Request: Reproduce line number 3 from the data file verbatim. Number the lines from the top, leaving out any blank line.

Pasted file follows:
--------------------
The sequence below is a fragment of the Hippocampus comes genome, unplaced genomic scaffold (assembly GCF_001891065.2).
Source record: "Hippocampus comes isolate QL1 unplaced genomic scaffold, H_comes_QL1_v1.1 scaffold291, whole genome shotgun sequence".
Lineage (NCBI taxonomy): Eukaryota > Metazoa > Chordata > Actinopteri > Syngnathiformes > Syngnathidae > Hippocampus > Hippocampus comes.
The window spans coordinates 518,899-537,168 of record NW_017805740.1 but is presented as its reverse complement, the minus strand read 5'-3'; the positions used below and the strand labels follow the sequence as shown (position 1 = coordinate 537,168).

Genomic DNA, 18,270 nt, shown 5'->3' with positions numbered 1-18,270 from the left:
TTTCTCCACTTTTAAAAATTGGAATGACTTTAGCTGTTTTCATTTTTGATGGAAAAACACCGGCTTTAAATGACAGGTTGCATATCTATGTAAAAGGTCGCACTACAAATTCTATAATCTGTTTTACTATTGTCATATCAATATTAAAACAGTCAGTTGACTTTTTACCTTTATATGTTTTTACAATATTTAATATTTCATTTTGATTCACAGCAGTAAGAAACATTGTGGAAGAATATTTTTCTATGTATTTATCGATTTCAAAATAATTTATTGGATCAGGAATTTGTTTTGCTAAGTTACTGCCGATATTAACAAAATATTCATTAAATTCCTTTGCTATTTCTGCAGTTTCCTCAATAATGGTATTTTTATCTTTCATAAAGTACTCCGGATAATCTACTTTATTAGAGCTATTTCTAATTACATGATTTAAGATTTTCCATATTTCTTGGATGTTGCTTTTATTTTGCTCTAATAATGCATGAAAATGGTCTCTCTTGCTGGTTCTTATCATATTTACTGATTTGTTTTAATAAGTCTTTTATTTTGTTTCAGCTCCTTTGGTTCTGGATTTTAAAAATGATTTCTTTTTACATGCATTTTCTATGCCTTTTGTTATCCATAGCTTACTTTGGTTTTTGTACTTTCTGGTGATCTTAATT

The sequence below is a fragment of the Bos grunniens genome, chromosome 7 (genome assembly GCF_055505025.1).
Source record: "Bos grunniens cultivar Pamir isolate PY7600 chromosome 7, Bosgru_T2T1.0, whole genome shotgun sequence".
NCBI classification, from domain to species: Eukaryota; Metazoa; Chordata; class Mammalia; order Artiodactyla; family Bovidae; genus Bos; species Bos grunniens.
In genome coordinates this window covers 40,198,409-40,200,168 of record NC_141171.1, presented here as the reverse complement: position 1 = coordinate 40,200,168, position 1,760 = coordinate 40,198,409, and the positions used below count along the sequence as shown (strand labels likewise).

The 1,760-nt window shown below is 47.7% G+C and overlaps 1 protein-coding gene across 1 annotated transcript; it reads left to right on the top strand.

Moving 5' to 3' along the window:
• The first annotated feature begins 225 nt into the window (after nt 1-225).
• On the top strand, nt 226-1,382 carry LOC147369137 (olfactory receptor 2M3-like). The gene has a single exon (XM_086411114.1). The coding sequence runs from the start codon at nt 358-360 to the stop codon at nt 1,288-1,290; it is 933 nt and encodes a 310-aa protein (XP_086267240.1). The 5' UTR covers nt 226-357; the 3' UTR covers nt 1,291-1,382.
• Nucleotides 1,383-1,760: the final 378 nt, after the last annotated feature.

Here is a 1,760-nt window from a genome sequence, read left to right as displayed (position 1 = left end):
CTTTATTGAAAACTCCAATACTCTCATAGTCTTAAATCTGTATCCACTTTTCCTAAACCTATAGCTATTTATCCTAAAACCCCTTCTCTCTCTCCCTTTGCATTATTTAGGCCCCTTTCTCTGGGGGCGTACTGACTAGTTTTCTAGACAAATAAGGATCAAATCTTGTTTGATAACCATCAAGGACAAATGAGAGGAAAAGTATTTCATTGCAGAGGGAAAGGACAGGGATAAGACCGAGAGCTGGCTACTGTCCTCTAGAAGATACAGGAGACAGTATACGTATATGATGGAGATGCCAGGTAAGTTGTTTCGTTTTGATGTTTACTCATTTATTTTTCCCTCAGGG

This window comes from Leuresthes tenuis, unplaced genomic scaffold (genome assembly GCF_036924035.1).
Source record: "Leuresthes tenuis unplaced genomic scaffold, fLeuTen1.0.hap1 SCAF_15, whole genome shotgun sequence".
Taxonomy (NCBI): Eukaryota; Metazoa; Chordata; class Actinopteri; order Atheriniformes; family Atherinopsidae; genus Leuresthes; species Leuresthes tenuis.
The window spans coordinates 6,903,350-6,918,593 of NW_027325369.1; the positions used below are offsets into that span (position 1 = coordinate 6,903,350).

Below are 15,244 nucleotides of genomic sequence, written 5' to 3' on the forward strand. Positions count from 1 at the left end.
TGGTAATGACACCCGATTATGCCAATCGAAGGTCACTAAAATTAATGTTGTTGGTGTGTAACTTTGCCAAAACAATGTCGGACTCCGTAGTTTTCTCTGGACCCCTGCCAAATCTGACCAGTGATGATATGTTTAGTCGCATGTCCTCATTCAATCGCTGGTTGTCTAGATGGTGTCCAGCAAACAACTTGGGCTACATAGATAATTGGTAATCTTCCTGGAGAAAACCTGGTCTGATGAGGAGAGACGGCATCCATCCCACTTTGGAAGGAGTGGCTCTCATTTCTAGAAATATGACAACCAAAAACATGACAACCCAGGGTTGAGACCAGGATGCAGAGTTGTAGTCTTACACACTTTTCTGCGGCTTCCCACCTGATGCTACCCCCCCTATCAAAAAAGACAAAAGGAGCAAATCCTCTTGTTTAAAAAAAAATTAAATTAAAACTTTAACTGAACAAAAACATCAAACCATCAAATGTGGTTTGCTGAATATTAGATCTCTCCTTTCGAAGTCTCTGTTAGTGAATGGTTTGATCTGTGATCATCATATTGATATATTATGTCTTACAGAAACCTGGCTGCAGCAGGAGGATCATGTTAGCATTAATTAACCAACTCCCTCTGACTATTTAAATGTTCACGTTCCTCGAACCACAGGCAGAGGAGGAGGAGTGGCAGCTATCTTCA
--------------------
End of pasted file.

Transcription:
Lineage (NCBI taxonomy): Eukaryota > Metazoa > Chordata > Actinopteri > Syngnathiformes > Syngnathidae > Hippocampus > Hippocampus comes.